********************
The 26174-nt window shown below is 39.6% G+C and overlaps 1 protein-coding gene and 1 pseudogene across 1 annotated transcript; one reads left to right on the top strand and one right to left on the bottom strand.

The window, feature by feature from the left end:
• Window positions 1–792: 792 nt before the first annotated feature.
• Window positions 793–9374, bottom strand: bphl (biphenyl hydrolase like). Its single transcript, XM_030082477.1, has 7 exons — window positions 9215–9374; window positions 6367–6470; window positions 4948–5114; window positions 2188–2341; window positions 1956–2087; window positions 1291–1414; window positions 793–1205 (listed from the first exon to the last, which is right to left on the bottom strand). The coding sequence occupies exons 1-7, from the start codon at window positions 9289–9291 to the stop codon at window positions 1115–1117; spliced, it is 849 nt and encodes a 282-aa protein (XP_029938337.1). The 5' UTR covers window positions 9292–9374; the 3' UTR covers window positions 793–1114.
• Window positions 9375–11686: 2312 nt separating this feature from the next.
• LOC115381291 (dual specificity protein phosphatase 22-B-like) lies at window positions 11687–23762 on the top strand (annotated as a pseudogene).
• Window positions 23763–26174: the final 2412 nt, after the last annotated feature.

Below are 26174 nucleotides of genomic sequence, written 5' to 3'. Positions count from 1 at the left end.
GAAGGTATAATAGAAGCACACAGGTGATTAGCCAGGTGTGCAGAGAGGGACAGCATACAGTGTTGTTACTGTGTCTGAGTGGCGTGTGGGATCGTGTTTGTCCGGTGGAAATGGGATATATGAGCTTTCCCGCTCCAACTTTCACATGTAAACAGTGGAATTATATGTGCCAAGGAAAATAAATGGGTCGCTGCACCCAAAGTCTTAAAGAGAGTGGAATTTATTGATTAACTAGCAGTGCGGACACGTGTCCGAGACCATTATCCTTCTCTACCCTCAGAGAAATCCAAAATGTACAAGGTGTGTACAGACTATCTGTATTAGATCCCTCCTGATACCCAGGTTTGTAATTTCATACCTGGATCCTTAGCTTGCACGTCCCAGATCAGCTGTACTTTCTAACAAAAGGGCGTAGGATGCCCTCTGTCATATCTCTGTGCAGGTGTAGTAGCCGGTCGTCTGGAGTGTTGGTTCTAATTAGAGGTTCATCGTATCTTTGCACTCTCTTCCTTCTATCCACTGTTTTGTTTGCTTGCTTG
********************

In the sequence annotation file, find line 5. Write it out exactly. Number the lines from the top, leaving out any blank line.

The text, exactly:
• Window positions 9375–11686: 2312 nt separating this feature from the next.